Covid-19 to delay enterprise 5G adoption

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Key industry standard will remain unreleased for at least two more months

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3 April 2020 | 0

Enterprise adoption of 5G will be delayed because the 3GPP standards body has been side-lined by the Covid-19 outbreak and cannot finish its work on a critical standard for at least two months, according to ABI Research.

The standard in question, known as Release 16, addresses latency standards and mandating 99.999% uptime, said ABI Research analyst Leo Gergs. It was due for release in March and will now be delayed until at least June.

“Considering that an hour of machine downtime costs each manufacturer on average $300,000, this underlines the importance a high reliability on availability of the communication network,” he said.

 

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As a result, companies that need a modernised cellular-network infrastructure will be forced to rely on various combinations of other technologies – 4G/LTE, Wi-Fi and Bluetooth – for different use cases. That is a workable solution, said Gergs, but it is less desirable than 5G given the additional work needed to ensure interoperability among those different standards. On the other hand, 5G by itself could fulfil those needs.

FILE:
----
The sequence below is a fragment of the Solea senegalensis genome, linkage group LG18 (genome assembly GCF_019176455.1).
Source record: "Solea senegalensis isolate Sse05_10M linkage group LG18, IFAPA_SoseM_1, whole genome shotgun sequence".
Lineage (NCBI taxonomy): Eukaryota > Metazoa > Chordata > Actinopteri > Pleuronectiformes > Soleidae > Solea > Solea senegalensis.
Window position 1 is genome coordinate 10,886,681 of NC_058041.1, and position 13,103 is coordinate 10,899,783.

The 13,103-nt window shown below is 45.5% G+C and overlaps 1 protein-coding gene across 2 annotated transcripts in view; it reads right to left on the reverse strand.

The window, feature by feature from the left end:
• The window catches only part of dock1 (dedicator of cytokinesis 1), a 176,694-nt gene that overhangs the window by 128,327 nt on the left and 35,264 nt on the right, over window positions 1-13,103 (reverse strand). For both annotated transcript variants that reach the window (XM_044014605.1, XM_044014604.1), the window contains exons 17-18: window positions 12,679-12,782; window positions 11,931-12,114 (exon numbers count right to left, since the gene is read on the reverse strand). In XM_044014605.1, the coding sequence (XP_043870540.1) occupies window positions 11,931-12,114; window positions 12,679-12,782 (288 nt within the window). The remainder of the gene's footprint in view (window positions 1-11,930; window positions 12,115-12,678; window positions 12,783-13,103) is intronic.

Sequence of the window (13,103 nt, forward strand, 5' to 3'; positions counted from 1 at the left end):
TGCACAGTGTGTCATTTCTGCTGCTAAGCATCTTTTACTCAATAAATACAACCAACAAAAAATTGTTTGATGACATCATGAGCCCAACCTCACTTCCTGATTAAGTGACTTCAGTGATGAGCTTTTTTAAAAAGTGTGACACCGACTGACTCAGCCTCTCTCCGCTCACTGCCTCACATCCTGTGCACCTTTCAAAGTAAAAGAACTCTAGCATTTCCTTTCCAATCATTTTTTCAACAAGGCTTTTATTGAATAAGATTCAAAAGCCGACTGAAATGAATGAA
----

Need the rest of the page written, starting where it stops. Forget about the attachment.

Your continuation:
Moreover, the possibility of a general economic recession in response to the pandemic could severely shrink IT budgets in the coming months, making the potential customer base for new 5G technology commensurately smaller.

It is a particular pain point for industries that could really use enterprise 5G in their efforts to combat the coronavirus and its economic impact, such as agriculture and medicine.

Accurate remote diagnostic options require high-definition video, and 5G is well-suited to providing the requisite bandwidth. Gergs said telehealth systems helped combat the Covid-19 outbreak in China, both through remote consultation at makeshift hospitals and off-site communication with isolated patients.

In agriculture, 5G technology could provide a far greater degree of automation and lessen dependence on manual labour, which may be scarce.

“[In] the UK, for example, farmers and agricultural enterprises could lose up to a third of highly perishable fruit and vegetables,” said Gergs, “if these will not be harvested in time because of a shortage of seasonal workers that usually help during the harvesting season.”

IDG News Service

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